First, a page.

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Republican primary candidates make their case

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Meet and Greet Wide.JPG

Attendees at a meet-and-greet session mingle and talk with Republican primary candidates for state House and state Senate Wednesday evening at the Hilton Garden Inn in Rapid City. Elevate Rapid City hosted the session for the public to get to know the candidates for local state offices before the June 7 Republican primary.

EDITOR'S NOTE: This is Part One of Two on the state House and Senate races in the Rapid City area, due to the amount of candidates running for office, covering Districts 30 and 32. Part Two will publish Friday, covering Districts 33, 34 and 35.

Twenty Republican candidates for Rapid City-area House and Senate seats participated in a meet-and-greet session Wednesday at the Hilton Garden Inn, taking the time to tell voters why they are running for office.

The meeting was hosted by Elevate Rapid City, and featured the candidates Republicans will see on the June 7 primary ballot in legislative districts 30, 32, 33, 34 and 35. In all, 23 candidates will have competitive primary races for the June GOP ballot. Three of the candidates were unable to attend Wednesday's meeting.

No Democratic candidates participated, as there are no competitive legislative primaries for Democrats in districts 30, 32, 33, 34 and 35.

During the meeting, the candidates were given two minutes each to introduce themselves.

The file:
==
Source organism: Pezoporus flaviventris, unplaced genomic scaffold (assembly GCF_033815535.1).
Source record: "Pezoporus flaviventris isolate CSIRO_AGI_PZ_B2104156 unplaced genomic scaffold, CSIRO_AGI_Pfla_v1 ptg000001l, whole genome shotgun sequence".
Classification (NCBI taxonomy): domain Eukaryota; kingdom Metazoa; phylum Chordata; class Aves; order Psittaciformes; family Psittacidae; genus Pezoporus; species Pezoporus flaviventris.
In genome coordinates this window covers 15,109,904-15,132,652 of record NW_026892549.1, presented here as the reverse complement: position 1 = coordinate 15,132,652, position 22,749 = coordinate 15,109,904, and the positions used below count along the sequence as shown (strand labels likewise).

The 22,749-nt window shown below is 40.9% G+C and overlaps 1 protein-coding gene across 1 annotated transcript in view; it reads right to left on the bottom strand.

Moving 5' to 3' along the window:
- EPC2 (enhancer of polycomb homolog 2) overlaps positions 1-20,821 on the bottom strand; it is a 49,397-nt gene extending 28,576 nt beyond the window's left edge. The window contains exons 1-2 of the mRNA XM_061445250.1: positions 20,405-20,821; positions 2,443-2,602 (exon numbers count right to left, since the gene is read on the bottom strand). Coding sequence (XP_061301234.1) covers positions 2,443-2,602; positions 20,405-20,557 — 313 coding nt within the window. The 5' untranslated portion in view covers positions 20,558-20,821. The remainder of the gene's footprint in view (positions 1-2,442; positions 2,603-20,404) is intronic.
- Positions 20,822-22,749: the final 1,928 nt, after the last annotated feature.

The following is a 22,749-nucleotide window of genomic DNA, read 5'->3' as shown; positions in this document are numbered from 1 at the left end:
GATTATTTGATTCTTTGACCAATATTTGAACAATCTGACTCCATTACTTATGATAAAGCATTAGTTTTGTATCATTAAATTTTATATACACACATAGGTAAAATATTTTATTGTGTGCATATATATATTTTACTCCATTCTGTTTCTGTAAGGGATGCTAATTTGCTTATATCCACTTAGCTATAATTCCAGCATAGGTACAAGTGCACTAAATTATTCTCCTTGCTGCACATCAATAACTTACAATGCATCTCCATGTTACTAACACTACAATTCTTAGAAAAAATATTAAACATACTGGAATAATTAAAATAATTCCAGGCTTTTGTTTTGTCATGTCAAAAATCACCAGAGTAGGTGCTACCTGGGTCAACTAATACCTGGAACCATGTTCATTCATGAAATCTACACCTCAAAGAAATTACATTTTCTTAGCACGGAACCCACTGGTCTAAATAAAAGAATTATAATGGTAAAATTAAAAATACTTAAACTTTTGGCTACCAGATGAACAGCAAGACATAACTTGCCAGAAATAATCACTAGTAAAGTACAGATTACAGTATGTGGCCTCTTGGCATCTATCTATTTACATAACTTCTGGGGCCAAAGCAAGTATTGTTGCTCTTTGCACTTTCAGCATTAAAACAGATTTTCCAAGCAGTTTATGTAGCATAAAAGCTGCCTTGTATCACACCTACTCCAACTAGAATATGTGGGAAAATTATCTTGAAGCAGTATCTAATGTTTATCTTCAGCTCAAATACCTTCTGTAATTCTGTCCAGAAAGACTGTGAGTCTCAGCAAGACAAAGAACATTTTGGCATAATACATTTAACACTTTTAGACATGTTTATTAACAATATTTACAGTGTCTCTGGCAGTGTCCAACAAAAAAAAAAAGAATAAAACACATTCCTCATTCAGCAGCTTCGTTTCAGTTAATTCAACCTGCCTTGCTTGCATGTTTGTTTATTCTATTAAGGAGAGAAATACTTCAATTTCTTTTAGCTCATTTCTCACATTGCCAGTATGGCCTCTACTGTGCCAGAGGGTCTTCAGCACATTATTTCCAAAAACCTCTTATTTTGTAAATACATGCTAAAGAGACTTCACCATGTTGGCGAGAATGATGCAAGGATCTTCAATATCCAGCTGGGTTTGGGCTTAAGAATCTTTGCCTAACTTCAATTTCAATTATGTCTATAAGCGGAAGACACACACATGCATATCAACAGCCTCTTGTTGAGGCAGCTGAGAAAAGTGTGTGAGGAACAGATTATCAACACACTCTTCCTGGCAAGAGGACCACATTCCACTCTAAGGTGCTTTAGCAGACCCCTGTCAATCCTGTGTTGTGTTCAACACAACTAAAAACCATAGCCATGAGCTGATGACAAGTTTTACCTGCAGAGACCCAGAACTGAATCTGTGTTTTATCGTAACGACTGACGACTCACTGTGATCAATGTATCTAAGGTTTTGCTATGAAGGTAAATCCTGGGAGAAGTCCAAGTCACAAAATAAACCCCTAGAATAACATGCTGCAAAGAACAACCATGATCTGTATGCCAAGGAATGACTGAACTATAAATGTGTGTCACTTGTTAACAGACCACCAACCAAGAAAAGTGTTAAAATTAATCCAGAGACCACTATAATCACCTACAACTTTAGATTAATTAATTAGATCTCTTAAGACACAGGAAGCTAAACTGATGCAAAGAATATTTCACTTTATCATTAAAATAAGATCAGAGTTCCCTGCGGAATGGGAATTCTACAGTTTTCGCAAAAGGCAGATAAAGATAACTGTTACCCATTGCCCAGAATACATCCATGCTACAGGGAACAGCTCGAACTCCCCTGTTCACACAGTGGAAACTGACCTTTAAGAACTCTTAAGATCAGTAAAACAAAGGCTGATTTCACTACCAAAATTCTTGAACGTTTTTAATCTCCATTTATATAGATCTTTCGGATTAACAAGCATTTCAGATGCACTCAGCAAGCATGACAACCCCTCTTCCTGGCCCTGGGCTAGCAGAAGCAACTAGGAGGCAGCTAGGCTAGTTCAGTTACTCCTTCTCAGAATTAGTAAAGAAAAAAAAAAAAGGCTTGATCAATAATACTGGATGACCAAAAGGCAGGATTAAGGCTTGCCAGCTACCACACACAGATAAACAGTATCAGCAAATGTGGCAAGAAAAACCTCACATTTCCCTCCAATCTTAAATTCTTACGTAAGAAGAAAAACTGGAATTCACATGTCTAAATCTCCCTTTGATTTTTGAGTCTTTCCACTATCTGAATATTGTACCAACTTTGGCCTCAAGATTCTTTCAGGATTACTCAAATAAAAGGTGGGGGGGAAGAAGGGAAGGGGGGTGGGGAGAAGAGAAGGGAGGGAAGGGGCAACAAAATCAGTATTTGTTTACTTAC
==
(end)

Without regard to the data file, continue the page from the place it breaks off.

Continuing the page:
District 30

Incumbent Sen. Julie Frye-Mueller, R-Rapid City, will seek re-election to the Senate against state Rep. Tim Goodwin, R-Rapid City. Frye-Mueller did not attend Wednesday's meeting.

Goodwin leaves an open seat with a chance for any of five candidates, including incumbent Rep. Trish Ladner, R-Hot Springs, who seeks her own re-election. The other Republican candidates include Dennis Krull, Gerold Herrick, Lisa Gennaro and Patrick Baumann, all running as Republicans. Democrat Bret Swanson of Hermosa will be on November's ballot.

Dennis Krull.JPG

Dennis Krull, a candidate for District 30 House, discusses the reasons why he is running for election during a Republican primary candidate's meet and greet session Wednesday at the Hilton Garden Inn in Rapid City.

Krull is a South Dakota native, who has lived in Hill City for 30 years. He is a small business owner and a member of the Hill City Board of Education. He said he ran on his personal beliefs of life, liberty, limited government, fiscal responsibility and education.

"The part about education is the one that I am most (supportive of) right now," Krull said. "I think we need to work a little bit on our property tax reform mainly to help us with education."

Trish Ladner.JPG

Incumbent District 30 Rep. Trish Ladner discusses the reasons why she is running for re-election during a Republican primary candidate's meet and greet session Wednesday at the Hilton Garden Inn in Rapid City.

Ladner is seeking her second term in the House. She said she wants to be the people's voice in Pierre. Ladner said she has worked on agricultural land taxes and a tax study group.

"We're going to take apart the tax structure and see what we can do to help alleviate some of the tax pressures on our people," Ladner said. "I have two years of proven track record of fighting for you, fighting for what's important for us West River, and District 30 in particular."